Over 500 gigabytes of data were collected from the Orion’s initial flight tests and sent to NASA’s Langley Research Center for conversion, processing, and analysis by the agency’s experts. This led to a Critical Design Review that works as a program to study and handle the data and make targeted changes based upon results procured from data analysis. The Orion’s structures, pyrotechnics, launch abort system, navigation system, and guidance software are adjusted according to the aforementioned data findings and more tests are prepared. NASA stated that “all of the flight test data is a huge part of the development process,” and the quest for more data continues in 2016 as more tests are carried out on the Orion.

Future Data Utilization for the Orion’s Deep Space Exploration

Data derived from these flight tests goes beyond elementary, simplified studying of information. By analyzing the data accumulated by the Orion, engineers can pinpoint, quite accurately, where improvements and modifications are needed. The treatment of data is just as critical to the Orion’s successful functioning as is any other component. This information, scraped from the Orion’s exterior, or processed from thousands of image files, or derived from internal computer readings, provides NASA not only with intel as to how to improve upon this particular spacecraft, but it makes it possible for NASA to design, create, and envision new, futuristic ways to pursue space travel. The Orion is more than just a vessel for space exploration, it provides NASA with the ability to determine how to make new methods of technology for advancements in space travel. 

Space exploration crews rely on vastly increasing amounts of data that require transmission to Earth, yet rate of transfer is frustratingly slow for their needs. Currently, the rate of data transfer from a near Earth environment in space is a few hundred megabits per second, while in deep space it is even slower at a few hundred kilobits per second. NASA is attempting to exceed the demands of bulk amounts of data transfer by developing optical communication technology that uses lasers to transfer data at faster rates than radio communication systems. Processing the incredible amounts of data that will be transmitted by astronauts aboard the Orion is integral to maintaining the safety of the spacecraft’s crew, as well as helping NASA monitor the craft for flight stability. Aside from these immediate concerns, the transferred data will encompass exciting details of the actual flight, such as images of the Orion’s environments as it travels, including stars, planets, and the International Space Station where it will temporarily dock. Medical and science experiments, conducted by astronauts aboard the Orion, will be monitored by the ground station. All data will be recorded, catalogued, and shared across several international science research centers so that many different countries can learn from the collected data and contribute to future technological developments.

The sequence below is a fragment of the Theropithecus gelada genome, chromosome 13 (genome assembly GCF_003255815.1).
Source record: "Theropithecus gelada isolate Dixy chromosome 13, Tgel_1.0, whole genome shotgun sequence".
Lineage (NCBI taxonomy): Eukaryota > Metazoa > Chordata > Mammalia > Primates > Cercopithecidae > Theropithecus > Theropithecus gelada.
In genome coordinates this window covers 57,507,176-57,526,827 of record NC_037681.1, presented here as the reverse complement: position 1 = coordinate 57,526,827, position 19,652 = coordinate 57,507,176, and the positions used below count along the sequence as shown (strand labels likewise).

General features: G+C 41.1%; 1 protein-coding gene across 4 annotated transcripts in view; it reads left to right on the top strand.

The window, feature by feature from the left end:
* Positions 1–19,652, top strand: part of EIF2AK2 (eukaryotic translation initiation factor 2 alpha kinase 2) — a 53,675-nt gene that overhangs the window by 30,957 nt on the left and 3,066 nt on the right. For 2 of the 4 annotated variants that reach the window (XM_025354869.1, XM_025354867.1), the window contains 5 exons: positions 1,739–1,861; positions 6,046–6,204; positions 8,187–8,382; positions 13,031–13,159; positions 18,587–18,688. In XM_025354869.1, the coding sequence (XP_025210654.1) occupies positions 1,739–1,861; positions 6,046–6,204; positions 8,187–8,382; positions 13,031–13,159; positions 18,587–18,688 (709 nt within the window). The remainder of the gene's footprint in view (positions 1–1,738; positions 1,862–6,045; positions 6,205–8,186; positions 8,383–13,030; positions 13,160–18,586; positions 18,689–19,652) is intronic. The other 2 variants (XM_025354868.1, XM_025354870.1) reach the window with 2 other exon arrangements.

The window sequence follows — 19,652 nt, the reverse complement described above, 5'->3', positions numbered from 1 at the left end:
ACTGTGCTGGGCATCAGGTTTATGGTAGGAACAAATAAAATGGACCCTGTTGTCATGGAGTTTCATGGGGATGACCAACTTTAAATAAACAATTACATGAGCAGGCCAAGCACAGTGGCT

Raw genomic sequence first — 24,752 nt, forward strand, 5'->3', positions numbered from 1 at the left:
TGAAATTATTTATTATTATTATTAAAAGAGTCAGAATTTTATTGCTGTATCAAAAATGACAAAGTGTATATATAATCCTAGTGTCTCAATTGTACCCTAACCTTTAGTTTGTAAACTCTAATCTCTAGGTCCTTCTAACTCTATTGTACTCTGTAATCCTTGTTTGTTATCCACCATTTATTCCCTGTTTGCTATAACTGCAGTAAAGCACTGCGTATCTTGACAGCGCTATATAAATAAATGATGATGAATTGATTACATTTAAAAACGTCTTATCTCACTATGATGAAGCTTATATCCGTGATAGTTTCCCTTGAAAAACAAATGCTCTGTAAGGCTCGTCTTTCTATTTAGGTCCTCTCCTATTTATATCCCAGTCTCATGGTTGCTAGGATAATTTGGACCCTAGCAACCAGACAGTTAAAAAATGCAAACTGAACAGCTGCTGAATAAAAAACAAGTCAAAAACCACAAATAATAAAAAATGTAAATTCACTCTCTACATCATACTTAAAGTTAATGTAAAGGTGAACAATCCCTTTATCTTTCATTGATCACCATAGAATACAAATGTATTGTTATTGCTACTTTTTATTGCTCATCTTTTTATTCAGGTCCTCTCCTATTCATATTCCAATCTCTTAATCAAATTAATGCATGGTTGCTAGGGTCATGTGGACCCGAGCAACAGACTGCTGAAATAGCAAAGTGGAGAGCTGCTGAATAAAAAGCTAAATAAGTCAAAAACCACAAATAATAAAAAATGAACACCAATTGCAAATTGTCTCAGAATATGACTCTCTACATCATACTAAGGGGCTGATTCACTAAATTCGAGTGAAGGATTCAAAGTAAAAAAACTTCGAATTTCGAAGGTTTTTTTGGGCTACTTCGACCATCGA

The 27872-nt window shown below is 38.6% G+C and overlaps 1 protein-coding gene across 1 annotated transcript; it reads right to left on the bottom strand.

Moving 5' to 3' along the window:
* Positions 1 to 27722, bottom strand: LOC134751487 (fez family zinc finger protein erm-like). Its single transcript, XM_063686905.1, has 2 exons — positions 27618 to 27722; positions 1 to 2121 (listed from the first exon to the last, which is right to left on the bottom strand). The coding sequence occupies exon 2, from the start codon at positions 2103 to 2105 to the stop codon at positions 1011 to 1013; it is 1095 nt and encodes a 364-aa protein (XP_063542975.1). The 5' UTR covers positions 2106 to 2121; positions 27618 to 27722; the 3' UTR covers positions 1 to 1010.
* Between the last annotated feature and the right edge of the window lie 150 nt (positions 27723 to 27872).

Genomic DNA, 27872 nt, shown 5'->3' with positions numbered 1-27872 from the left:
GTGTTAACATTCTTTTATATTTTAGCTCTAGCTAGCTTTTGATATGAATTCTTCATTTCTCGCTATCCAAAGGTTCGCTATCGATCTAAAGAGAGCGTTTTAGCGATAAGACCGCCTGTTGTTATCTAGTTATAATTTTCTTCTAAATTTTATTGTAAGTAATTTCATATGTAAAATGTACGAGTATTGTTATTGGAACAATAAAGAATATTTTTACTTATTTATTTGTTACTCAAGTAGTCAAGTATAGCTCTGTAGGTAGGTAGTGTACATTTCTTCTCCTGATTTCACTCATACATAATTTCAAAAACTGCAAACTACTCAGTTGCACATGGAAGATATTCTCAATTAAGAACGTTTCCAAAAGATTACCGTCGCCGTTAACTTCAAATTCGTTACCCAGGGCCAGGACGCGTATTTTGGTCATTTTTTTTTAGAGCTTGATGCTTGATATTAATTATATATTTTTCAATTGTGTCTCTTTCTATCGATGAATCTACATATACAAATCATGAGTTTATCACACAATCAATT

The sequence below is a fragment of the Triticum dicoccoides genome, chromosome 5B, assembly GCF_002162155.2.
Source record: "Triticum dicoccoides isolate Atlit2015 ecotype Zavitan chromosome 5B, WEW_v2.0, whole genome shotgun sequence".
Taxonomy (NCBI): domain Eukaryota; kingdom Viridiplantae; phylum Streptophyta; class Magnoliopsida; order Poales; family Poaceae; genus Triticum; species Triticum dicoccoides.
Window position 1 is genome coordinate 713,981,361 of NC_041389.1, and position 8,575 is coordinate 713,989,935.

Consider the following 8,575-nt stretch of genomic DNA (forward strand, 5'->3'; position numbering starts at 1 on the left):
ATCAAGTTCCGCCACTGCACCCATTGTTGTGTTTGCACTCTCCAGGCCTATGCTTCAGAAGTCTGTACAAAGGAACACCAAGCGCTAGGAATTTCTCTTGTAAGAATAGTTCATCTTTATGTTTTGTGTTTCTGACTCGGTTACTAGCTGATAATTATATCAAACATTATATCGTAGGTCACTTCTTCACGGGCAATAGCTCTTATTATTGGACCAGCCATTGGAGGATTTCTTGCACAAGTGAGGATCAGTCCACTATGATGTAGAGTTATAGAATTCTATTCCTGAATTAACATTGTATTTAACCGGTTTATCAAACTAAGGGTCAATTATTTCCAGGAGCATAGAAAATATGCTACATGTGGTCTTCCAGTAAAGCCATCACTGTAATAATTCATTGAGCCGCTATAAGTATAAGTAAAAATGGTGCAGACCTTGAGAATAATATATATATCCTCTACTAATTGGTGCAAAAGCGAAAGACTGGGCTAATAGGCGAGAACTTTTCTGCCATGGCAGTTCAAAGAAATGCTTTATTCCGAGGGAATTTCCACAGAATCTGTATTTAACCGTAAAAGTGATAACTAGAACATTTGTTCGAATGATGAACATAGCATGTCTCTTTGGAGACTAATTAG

Science is built upon the discoveries and conclusions drawn from millions of components of data. Whether it has been accumulated from long journeys across planetary systems, years of difficult lab research, or flight tests from space crafts, data is used to assist NASA and astronomers all over the world by creating new means of space enabled technologies and deep space exploration.

– DataEntryOutsourced